To keep or not to keep: that is the question

I recently read an article in The Atlantic about people who are compulsive declutterers – the opposite of hoarders – who feel compelled to get rid of all their possessions. I’m more on the side of hoarding, because I always find myself thinking of eventualities in which I might need the item in question.  Indeed, it has often been the case that I will think of something I got rid of weeks or even years later and wish I still had it: a book I would have liked to reference, a piece of clothing I would have liked to wear, a receipt I could have used to take something back.  Of course, I don’t have unlimited storage space, so I can’t keep all this stuff.  The question of what to keep and for how long is one that librarians think about when it comes to weeding: deciding which parts of the collection to deaccession, or basically, get rid of.  There are evidence-based, tried-and-true ways of thinking about weeding a library collection, but that’s not so much true when it comes to data.  How is a scientist to decide what to keep and what not to keep?

I know this is a question that researchers are thinking about quite a bit, because I get more emails about this than almost any other issue.  In fact, I get emails not only from users of my own library, but researchers from all over the country who have somehow found my name.  What exactly do I need to keep?  If I have electronic records, do I need to keep a print copy as well?  How many years do I need to keep this stuff?  These are all very reasonable questions that it would be nice to say, yes, there is an answer and it is….! but it’s almost never so easy to point to a single answer.

A case in point: a couple years ago, I decided to teach a class about data preservation and retention.  In my naivete, I thought it would be nice to take a look through all the relevant policy and find the specific number of years that research data is required to be retained.  I read handbooks and guides.  I read policy documents from various agencies.   I even read the U.S. Code (I do not recommend it).  At the end of it, I found that not only is there not a single, definitive, policy answer to how long funded research data should be retained, but there are in fact all sorts of contradictory suggestions.  I found documents giving times from 3 years to 7 years to the super-helpful “as long as necessary.”

This may be difficult to answer from a policy perspective, but I think answering this from a best practices perspective is even trickier.  Let’s agree that we just can’t keep everything – storing data isn’t free, and it takes considerable time and effort to ensure that data remain accessible and usable.  Assuming that some stuff has to get thrown away, how do we distinguish trash from treasure, especially given the old adage about how the former might be the latter to others?  It’s hard to know whether something that appears useless now might actually be useful and interesting to someone in the future.  To take this to the extreme, here’s an actual example from a researcher I’ve worked with: he asked how he could have his program automatically discard everything in the thousandth place from his measurements.  In other words, he wanted 4.254 to be saved as 4.25.  I told him I could show him how, but I asked why he wanted to do this.  He told me that his machine was capable of measuring to the thousandth, but the measurement was only scientifically relevant to the hundredth place.  To scientists right now, 4.254 and 4.252 were essentially indistinguishable, so why bother with the extra noise of the thousandth place?  Fair point, but what about 5 years from now, or 10 years from now?  If science evolves to the point that this extra level of precision is meaningful, tomorrow’s researchers will probably be a little annoyed that today’s researchers had that measurement and just threw it away.  But then again, how can we know now when, or even if, that level of precision will be wanted?  For that matter, we can’t even say for sure whether this dataset will be useful at all.  Maybe a new and better method for making this measurement will be developed tomorrow, and all this stuff we gathered today will be irrelevant.  But how can we know?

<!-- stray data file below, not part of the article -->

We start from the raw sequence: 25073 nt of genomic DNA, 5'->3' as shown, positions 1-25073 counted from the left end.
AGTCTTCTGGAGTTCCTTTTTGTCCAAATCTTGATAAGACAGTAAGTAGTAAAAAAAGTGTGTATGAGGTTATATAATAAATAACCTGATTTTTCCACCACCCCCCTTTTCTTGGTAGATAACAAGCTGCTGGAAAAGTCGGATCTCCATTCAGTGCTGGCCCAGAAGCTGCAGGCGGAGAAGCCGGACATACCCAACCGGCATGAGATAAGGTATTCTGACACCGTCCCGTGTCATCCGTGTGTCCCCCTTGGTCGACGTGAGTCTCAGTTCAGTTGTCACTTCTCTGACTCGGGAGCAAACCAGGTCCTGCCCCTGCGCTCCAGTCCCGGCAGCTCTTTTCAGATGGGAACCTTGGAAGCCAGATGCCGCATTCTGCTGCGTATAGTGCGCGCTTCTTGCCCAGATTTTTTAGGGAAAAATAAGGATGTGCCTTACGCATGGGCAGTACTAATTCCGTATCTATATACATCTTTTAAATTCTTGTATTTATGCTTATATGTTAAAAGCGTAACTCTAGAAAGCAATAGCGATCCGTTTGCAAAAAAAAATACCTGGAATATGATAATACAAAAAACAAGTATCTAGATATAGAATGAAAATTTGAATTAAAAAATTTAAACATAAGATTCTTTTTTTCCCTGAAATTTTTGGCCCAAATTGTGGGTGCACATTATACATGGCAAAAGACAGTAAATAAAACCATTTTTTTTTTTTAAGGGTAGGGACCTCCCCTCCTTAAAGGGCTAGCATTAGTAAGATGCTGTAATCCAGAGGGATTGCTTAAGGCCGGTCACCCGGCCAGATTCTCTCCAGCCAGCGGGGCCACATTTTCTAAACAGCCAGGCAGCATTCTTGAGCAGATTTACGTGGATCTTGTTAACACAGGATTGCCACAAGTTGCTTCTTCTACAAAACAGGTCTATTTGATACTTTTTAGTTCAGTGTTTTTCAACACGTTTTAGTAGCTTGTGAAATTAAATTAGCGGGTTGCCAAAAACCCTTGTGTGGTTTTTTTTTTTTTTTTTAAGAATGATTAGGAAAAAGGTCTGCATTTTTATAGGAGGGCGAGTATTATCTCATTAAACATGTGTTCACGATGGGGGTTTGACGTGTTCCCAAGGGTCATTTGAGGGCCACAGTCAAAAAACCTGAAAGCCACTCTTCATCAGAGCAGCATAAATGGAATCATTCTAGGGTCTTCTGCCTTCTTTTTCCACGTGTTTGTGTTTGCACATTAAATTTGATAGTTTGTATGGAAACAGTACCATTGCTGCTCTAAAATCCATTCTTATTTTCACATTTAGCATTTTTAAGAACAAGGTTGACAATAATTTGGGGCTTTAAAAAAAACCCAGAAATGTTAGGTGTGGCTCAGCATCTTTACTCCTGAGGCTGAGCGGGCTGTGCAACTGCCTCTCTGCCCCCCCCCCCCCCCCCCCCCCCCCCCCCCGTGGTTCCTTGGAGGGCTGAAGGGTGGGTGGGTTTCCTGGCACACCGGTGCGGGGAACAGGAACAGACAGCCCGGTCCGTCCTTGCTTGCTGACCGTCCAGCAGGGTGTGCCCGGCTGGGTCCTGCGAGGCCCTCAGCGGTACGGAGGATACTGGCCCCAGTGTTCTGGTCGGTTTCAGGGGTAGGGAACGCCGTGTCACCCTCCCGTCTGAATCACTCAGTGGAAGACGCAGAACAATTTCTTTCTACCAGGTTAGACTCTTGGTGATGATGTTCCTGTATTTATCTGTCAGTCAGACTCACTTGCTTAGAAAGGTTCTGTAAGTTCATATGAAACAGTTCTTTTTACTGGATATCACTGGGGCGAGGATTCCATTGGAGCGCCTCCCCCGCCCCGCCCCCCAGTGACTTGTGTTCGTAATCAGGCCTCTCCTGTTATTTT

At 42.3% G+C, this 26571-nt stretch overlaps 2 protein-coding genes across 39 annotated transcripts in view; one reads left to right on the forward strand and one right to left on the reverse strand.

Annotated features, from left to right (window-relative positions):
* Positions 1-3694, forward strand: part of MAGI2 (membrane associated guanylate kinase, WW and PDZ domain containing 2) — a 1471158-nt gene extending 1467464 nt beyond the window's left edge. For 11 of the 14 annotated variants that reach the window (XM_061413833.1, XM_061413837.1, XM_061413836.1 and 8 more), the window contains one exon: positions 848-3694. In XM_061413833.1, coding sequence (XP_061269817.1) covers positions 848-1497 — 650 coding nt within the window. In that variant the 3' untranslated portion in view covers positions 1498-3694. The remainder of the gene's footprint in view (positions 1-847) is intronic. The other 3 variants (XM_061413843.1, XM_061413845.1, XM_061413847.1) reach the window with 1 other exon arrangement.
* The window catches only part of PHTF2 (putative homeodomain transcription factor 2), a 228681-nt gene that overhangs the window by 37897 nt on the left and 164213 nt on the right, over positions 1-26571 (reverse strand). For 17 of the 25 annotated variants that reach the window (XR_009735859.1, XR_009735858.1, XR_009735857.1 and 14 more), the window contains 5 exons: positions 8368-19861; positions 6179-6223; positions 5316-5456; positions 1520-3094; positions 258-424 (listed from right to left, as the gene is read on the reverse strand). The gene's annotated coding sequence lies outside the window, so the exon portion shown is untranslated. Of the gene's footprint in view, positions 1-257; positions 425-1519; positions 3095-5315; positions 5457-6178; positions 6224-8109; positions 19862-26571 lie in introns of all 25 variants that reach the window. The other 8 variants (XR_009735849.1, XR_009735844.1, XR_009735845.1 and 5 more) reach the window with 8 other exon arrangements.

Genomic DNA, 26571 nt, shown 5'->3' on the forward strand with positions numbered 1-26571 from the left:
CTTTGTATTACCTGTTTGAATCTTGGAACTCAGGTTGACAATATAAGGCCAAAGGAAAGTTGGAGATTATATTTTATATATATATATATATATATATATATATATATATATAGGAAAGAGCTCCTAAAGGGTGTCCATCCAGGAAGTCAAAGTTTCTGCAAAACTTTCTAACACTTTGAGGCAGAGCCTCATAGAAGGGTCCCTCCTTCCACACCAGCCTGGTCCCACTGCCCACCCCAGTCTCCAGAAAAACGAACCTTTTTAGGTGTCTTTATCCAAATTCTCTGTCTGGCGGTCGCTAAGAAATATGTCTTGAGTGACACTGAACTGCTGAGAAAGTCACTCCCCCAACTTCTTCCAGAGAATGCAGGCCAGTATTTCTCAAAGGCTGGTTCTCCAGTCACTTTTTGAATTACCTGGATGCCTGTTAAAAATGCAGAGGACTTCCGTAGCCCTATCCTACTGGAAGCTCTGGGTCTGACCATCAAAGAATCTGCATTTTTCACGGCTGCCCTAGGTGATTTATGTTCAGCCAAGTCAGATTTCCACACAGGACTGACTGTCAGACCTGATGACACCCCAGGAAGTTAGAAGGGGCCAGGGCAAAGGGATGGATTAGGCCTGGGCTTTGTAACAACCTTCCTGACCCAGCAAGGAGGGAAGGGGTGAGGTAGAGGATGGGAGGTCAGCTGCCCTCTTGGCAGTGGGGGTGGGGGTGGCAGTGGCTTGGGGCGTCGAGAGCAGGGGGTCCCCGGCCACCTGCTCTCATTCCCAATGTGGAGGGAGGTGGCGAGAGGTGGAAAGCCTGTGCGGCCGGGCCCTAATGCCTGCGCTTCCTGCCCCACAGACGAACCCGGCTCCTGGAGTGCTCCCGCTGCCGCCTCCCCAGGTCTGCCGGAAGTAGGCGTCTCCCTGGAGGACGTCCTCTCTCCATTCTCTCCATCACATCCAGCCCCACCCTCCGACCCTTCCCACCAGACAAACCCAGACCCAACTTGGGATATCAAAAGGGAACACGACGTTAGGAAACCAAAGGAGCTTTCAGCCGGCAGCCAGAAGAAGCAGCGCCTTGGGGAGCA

These are all questions that I think are not easy to answer right now, but that people within research communities should be thinking about.  For one thing, I don’t think we can give one simple answer to how long data should be retained.  For one type of research, a few years may be enough.  For other fields, where it’s harder to replicate data, maybe we need to keep it in perpetuity.  When it comes to deciding what should be retained and what should be discarded, I think that answers cannot be dictated by one-size-fits-all policies and that subject matter experts and information professionals should work together to figure out good answers for specific communities and specific data.  Eventually, I suppose we’ll probably have some of those well-defined best practices for data retention in the same way that we have those best practices from collection management in libraries.  Until then, keep your crystal balls handy. 🙂